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Many schools including

St. Ann’s School now called Perseid; Oaklands School; Lakeside School; Clippen’s School; Chailey Heritage School; Pheonix School; Richard Cloudesley School; St. Pier’s School; Highbury School; Uffculme School; Brooksfield School;




Web-based resources


Intensive Interaction RSS Feed

Leeds Partnerships NHS Foundation Trust | Our Services | |

Intensive Interaction

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The Psychologist (The British Psychological Society)

As the official monthly publication of The British Psychological Society, The Psychologist serves as a forum for communication, discussion and debate on a range of psychological topics. We publish a wide range of scientific, professional and personal formats aimed at our large and diverse audience: The Psychologist is read by more than 50,000 Society members in print, and many non-members view our open access offerings online (both in the UK and abroad).”

British Institute of Learning Disabilities

Their service helps develop the organisations that provide services, and the people who give support to people with learning disabilities. That way they play a part in making sure people are support with dignity and respect and can make choices and decisions about their lives. They also campaign for proper funding for support for people with learning disabilities and their family carers, and against bad practice as witnessed at Winterbourne View.

Icommunicate Speech and Language Therapy

A website providing speech, language and communication therapy information, activities and products. Helps both children and adults who have learning disabilities, acquired brain injuries, autism, dyslexia, or deafness.       


We work in partnership with people with a learning disability, and all our services support people to live life as they choose. Our work includes: providing high-quality, flexible services that allow people to live as independently as possible in a place they choose; providing advice through our helplines and websites; campaigning for the changes that people with a learning disability want.


A charity supporting the National Autistic Society, run by two individuals with Autism.

Research Autism

Research Autism is the only UK charity exclusively dedicated to research into interventions in autism. We carry out high quality, independent research into new and existing health, education, social and other interventions. Our goal is the improvement of quality of life and outlook for the individuals affected and those around them.

Training materials for teachers of learners with severe, profound and complex learning difficulties.



Allsorts is run by members for members. We always listen to what our families tell us they want and try to give them the services they say they need. We try to offer a range of activities for the whole family, including parents, carers and siblings, as well as disabled children of different ages and abilities. Families tell us that one of the most useful things for them is to belong to a friendly and proactive network of people who know what it's like to have a child with additional needs.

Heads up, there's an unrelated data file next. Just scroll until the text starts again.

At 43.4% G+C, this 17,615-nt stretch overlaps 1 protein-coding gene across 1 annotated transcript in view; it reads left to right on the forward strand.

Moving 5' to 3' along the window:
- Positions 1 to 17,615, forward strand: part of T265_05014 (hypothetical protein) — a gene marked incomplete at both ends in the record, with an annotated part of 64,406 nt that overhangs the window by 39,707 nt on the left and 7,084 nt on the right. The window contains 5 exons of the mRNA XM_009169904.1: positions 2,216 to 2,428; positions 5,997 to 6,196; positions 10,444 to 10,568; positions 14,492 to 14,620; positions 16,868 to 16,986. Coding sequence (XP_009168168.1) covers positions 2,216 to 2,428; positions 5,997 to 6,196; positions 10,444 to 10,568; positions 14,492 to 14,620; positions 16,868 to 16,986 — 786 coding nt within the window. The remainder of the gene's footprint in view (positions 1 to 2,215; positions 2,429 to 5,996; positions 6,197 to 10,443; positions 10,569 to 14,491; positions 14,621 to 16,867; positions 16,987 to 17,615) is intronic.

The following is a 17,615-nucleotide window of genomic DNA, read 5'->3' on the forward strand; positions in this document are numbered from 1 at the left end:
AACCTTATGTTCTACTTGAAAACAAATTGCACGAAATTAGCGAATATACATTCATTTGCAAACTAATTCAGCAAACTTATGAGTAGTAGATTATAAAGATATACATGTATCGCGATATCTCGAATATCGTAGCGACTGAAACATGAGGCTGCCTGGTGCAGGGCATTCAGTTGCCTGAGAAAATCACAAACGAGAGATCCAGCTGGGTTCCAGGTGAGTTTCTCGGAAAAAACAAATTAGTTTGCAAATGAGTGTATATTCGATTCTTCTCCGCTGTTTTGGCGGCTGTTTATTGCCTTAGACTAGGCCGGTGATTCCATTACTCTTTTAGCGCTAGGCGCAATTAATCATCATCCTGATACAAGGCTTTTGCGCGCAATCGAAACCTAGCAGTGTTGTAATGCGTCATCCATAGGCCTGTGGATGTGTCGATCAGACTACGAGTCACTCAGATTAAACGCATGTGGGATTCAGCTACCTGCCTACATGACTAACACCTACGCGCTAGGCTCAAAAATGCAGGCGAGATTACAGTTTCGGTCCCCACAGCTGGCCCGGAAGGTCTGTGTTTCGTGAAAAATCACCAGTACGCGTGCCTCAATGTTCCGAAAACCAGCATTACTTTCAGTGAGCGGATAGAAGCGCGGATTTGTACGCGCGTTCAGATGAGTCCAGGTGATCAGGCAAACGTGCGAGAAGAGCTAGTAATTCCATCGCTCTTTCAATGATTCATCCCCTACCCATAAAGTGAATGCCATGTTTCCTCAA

National Elf Service

The Learning Disabilities Elf aims to bring you the latest learning disabilities evidence that is published each week. We scan the most important websites, databases and journals and select evidence that is relevant to health and social care professionals with an interest in learning disabilities. Our daily posts include summarised published evidence, policy guidance, reports and links to primary sources.

Good Beginnings Essex Early Years Autism Program

Good Beginnings is the multi-agency Essex programme to support preschool children who have social communication difficulties or autistic spectrum disorder, their families and practitioners who work with them.  Good Beginnings enables Essex parents and practitioners to receive advice and support from a range of specialist professionals working in partnership during the Early Years. (Essex County Council)


 We are a national charity that supports and campaigns for children and adults who are deafblind or have sensory impairments.

Autism As It Is

Empowering individuals and families living with autism. The website is run by Caroline Seyedi, who provides person-centred / family centred services such as: life coaching, hypnosis, mentoring, mindfulness and advocacy.

University of Hull

Lecturer - Peter Oakes is a clinical psychologist who has worked in a range of services for people with intellectual disabilities for more than 35 years. He is the programme director of the clinical psychology doctoral training course.

The Challenging Behaviour Foundation

The Challenging Behaviour Foundation (CBF) was founded in 1997 by Vivien Cooper OBE, the parent of a child with severe learning disabilities and behaviour described as challenging. We are the only charity for people with severe learning disabilities who display behaviour described as challenging. We are making a difference to the lives of children and adults across the UK by providing information and support, running workshops and speaking up for families on a national level. Describes a case study where intensive interaction was used.


Open Future Learning

Provide learning modules and videos to train those who wish to learn more about how to support individuals with learning disabilities.




A website providing resources about intellectual disabilities ideal for medical, nursing, and other healthcare students.